Gamekeepers fined for killing protected raptors in both U.K. and U.S.

From ANIMAL PEOPLE, January/February 2008:
NICOSIA–Prince Harry may have dodged the bullet
for allegedly shooting two hen harriers to
protect captive-reared “game” species, as ANIMAL
PEOPLE reported in November/December 2007, but
gamekeepers have been fined in comparable cases
on both sides of the Atlantic Ocean.
Scottish Borders region cattle and sheep
farmer James McDougal became “the first landowner
in the United Kingdom to have his agricultural
subsidies cut as a punishment,” Guardian Scotland
correspondent Severin Carroll wrote. “The
Scottish executive said it had docked £7,919 from
last year’s single farm payment and beef calf
scheme payments to McDougal–more than the £5,000
maximum [fine] for a wildlife crime,” Carroll
reported on January 7, 2008.

Explained Carroll, “McDougal, one of
Scotland’s highest European Union subsidy
recipients, employs George Aitken as a
gamekeeper on a small pheasant shoot he runs near
Lauder in Berwickshire. Lothian and Borders
police, the Royal Society for the Protection of
Birds, and the Scottish Society for the
Prevention of Cruelty to Animals found two cage
traps near McDougal’s farm at Blythe, each
baited with a live pigeon. Pheasant carcasses
were found beside nearby woods dosed with
carbofuran–a banned agricultural chemical–and a
similar but legal pesticide called carbosulfan.
Highly toxic sodium cyanide was also seized.”
Aitken was sentenced in June 2007 to do
22 hours of community service. Aitken was at
least the fifth gamekeeper in six months to be
prosecuted for killing raptors, and the seventh
in a year.
The known total of raptors killed in the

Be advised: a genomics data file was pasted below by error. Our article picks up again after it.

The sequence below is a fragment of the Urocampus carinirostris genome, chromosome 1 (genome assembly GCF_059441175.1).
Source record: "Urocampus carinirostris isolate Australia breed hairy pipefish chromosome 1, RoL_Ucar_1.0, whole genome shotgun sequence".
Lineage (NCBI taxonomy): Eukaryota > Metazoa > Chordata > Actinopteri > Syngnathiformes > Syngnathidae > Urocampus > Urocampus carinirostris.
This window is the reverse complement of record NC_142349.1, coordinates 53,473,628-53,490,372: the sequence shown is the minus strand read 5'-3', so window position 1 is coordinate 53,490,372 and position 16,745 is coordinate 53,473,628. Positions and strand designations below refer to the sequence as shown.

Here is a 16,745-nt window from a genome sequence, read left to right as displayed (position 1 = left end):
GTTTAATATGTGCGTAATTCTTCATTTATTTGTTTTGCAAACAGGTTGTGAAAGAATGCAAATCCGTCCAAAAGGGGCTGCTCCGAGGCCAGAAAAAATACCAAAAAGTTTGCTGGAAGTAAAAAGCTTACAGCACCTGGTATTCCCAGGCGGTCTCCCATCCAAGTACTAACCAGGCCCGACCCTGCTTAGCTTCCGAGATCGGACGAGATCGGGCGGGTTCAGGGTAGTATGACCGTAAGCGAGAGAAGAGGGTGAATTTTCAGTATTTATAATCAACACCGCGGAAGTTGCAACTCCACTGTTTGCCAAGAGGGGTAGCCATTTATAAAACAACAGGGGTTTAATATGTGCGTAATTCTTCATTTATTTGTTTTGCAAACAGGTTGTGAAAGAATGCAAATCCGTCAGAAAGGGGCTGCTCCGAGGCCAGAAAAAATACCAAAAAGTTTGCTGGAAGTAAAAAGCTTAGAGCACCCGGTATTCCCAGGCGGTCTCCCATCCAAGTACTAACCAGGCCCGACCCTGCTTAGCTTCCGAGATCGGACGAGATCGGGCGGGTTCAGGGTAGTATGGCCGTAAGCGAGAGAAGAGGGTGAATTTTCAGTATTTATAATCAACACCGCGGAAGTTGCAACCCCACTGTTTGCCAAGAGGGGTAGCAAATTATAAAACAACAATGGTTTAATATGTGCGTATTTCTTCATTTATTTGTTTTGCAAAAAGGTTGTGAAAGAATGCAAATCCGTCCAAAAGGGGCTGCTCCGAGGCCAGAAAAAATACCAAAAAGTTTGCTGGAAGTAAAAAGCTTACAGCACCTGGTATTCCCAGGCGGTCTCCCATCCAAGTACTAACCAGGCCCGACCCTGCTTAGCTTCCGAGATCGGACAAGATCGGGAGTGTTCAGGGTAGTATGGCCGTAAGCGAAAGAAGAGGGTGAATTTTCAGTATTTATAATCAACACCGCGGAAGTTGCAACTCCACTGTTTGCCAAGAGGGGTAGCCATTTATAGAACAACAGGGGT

British Isles to protect animals reared for
shooting were down in 2007 from 2006, but a
record 11 endangered red kites were poisoned,
nine of them found on shooting estates. The
previous high was 10 red kites killed, in 1981.
The Royal Society for the Protection of Birds
told Times of London correspondent David Lister
that 74% of all the people prosecuted
successfully for wildlife crimes in Britain
during the past 10 years were involved in game
On January 3, 2008, meanwhile, the
Pennsylvania Game Commission agreed to drop 14
charges against the Lanco Beagle Club of Martic
Township in Lancaster County, after the club
agreed to pay a fine of $1,600 for allowing
gamekeeper Guy Lefever, 77, to use a leghold
trap illegally set on an eight-foot-high pole to
kill federally protected birds. Lefever, a club
member since 1950, set the trap to keep raptors
from eating rabbits who are raised for beagle
field trials.
Founded in 1946, the 35-member club has
operated a 179-acre shooting preserve since 1956.
“The pole-trapping incident was the
second time in recent months that a sportsmen’s
club in the county has been embarrassed in a
high-profile incident,” recalled Ad Crable of
the Lancaster New Era. Last year, the
Elstonville Sportsmen’s Association was fined
$400 for violating animal cruelty laws by using
live turkeys in an archery contest.”
But there has been no progress in trying
to bring Cypriot bird hunters and trappers into
line with European Union rules, another
situation exposed in the November/ December 2007
edition of ANIMAL PEOPLE. BirdLife Cyprus
executive director Martin Hellicar told
Associated Press that illegal trappers killed
more than half a million protected birds in 2007,
the most since 2003.
In addition, poachers followed an
October 2007 massacre of 52 officially threatened
red-footed migrating falcons by shooting several
dozen protected Egyptian fruit bats. Cyprus is
the bats’ only European habitat.
“We believe hunters went into a
fenced-off and sign-posted restricted area,
entered the cave to scare them out and then
started shooting,” forestry department officer
Harris Nicolaou told Agence France-Press.

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